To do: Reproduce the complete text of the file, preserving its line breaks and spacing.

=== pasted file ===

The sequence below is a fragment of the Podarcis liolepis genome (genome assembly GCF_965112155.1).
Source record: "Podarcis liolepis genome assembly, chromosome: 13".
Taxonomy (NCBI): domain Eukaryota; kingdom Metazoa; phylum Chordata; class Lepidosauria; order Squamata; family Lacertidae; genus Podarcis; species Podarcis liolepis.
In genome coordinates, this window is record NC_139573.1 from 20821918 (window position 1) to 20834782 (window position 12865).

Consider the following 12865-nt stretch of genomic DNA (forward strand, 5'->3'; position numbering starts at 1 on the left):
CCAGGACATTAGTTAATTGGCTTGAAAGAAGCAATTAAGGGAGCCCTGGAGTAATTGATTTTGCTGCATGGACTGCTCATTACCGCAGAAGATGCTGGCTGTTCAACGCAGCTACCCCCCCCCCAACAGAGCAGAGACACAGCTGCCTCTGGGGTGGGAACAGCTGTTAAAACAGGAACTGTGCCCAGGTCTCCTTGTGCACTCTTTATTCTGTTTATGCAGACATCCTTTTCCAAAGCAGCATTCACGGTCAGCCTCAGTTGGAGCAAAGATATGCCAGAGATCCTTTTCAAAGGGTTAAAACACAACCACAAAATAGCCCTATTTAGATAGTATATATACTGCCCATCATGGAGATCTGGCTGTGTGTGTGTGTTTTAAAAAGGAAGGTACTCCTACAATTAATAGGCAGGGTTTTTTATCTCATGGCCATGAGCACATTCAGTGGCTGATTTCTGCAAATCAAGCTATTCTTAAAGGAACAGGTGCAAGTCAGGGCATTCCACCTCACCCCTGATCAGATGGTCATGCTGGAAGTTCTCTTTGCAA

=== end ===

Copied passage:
The sequence below is a fragment of the Podarcis liolepis genome (genome assembly GCF_965112155.1).
Source record: "Podarcis liolepis genome assembly, chromosome: 13".
Taxonomy (NCBI): domain Eukaryota; kingdom Metazoa; phylum Chordata; class Lepidosauria; order Squamata; family Lacertidae; genus Podarcis; species Podarcis liolepis.
In genome coordinates, this window is record NC_139573.1 from 20821918 (window position 1) to 20834782 (window position 12865).

Consider the following 12865-nt stretch of genomic DNA (forward strand, 5'->3'; position numbering starts at 1 on the left):
CCAGGACATTAGTTAATTGGCTTGAAAGAAGCAATTAAGGGAGCCCTGGAGTAATTGATTTTGCTGCATGGACTGCTCATTACCGCAGAAGATGCTGGCTGTTCAACGCAGCTACCCCCCCCCCAACAGAGCAGAGACACAGCTGCCTCTGGGGTGGGAACAGCTGTTAAAACAGGAACTGTGCCCAGGTCTCCTTGTGCACTCTTTATTCTGTTTATGCAGACATCCTTTTCCAAAGCAGCATTCACGGTCAGCCTCAGTTGGAGCAAAGATATGCCAGAGATCCTTTTCAAAGGGTTAAAACACAACCACAAAATAGCCCTATTTAGATAGTATATATACTGCCCATCATGGAGATCTGGCTGTGTGTGTGTGTTTTAAAAAGGAAGGTACTCCTACAATTAATAGGCAGGGTTTTTTATCTCATGGCCATGAGCACATTCAGTGGCTGATTTCTGCAAATCAAGCTATTCTTAAAGGAACAGGTGCAAGTCAGGGCATTCCACCTCACCCCTGATCAGATGGTCATGCTGGAAGTTCTCTTTGCAA